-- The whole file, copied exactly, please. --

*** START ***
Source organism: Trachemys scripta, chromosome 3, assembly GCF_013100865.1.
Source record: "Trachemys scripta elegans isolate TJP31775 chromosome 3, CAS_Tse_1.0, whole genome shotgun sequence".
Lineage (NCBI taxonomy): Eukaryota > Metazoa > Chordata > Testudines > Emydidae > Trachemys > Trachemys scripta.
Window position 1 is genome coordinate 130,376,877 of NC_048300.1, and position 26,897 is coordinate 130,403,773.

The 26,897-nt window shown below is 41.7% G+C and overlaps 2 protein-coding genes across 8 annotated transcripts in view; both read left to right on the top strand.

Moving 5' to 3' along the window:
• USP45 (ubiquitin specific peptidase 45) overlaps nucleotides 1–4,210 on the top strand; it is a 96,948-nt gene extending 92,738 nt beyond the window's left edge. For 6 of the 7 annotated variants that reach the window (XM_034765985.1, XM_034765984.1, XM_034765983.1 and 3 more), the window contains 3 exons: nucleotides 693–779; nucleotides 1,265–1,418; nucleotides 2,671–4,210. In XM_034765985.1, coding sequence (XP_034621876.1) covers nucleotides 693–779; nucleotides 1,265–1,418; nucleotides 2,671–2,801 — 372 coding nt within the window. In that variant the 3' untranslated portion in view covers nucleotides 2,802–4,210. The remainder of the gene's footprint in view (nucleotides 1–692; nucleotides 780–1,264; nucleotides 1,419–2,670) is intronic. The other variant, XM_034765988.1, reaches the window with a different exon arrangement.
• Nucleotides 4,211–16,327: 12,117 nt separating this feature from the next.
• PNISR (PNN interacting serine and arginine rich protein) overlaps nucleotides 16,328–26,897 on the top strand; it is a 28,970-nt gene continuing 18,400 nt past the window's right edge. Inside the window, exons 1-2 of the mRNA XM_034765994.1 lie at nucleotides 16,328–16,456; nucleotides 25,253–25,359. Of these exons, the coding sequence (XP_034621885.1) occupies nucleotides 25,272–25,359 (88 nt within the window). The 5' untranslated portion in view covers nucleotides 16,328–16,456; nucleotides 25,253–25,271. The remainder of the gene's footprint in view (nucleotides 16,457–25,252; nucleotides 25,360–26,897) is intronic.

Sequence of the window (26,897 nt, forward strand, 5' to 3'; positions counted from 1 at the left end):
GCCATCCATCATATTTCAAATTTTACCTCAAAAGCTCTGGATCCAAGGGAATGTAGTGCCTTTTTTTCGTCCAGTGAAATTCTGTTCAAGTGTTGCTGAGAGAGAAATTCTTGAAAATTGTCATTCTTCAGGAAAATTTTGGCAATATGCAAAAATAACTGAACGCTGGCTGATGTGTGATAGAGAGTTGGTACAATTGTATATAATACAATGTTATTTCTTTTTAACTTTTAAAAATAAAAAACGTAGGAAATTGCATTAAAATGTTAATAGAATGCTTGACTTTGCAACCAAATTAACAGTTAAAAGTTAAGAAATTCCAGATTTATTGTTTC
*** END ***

Source organism: Trachemys scripta, chromosome 3, assembly GCF_013100865.1.
Source record: "Trachemys scripta elegans isolate TJP31775 chromosome 3, CAS_Tse_1.0, whole genome shotgun sequence".
Lineage (NCBI taxonomy): Eukaryota > Metazoa > Chordata > Testudines > Emydidae > Trachemys > Trachemys scripta.
Window position 1 is genome coordinate 130,376,877 of NC_048300.1, and position 26,897 is coordinate 130,403,773.

The 26,897-nt window shown below is 41.7% G+C and overlaps 2 protein-coding genes across 8 annotated transcripts in view; both read left to right on the top strand.

Moving 5' to 3' along the window:
• USP45 (ubiquitin specific peptidase 45) overlaps nucleotides 1–4,210 on the top strand; it is a 96,948-nt gene extending 92,738 nt beyond the window's left edge. For 6 of the 7 annotated variants that reach the window (XM_034765985.1, XM_034765984.1, XM_034765983.1 and 3 more), the window contains 3 exons: nucleotides 693–779; nucleotides 1,265–1,418; nucleotides 2,671–4,210. In XM_034765985.1, coding sequence (XP_034621876.1) covers nucleotides 693–779; nucleotides 1,265–1,418; nucleotides 2,671–2,801 — 372 coding nt within the window. In that variant the 3' untranslated portion in view covers nucleotides 2,802–4,210. The remainder of the gene's footprint in view (nucleotides 1–692; nucleotides 780–1,264; nucleotides 1,419–2,670) is intronic. The other variant, XM_034765988.1, reaches the window with a different exon arrangement.
• Nucleotides 4,211–16,327: 12,117 nt separating this feature from the next.
• PNISR (PNN interacting serine and arginine rich protein) overlaps nucleotides 16,328–26,897 on the top strand; it is a 28,970-nt gene continuing 18,400 nt past the window's right edge. Inside the window, exons 1-2 of the mRNA XM_034765994.1 lie at nucleotides 16,328–16,456; nucleotides 25,253–25,359. Of these exons, the coding sequence (XP_034621885.1) occupies nucleotides 25,272–25,359 (88 nt within the window). The 5' untranslated portion in view covers nucleotides 16,328–16,456; nucleotides 25,253–25,271. The remainder of the gene's footprint in view (nucleotides 16,457–25,252; nucleotides 25,360–26,897) is intronic.

Sequence of the window (26,897 nt, forward strand, 5' to 3'; positions counted from 1 at the left end):
GCCATCCATCATATTTCAAATTTTACCTCAAAAGCTCTGGATCCAAGGGAATGTAGTGCCTTTTTTTCGTCCAGTGAAATTCTGTTCAAGTGTTGCTGAGAGAGAAATTCTTGAAAATTGTCATTCTTCAGGAAAATTTTGGCAATATGCAAAAATAACTGAACGCTGGCTGATGTGTGATAGAGAGTTGGTACAATTGTATATAATACAATGTTATTTCTTTTTAACTTTTAAAAATAAAAAACGTAGGAAATTGCATTAAAATGTTAATAGAATGCTTGACTTTGCAACCAAATTAACAGTTAAAAGTTAAGAAATTCCAGATTTATTGTTTC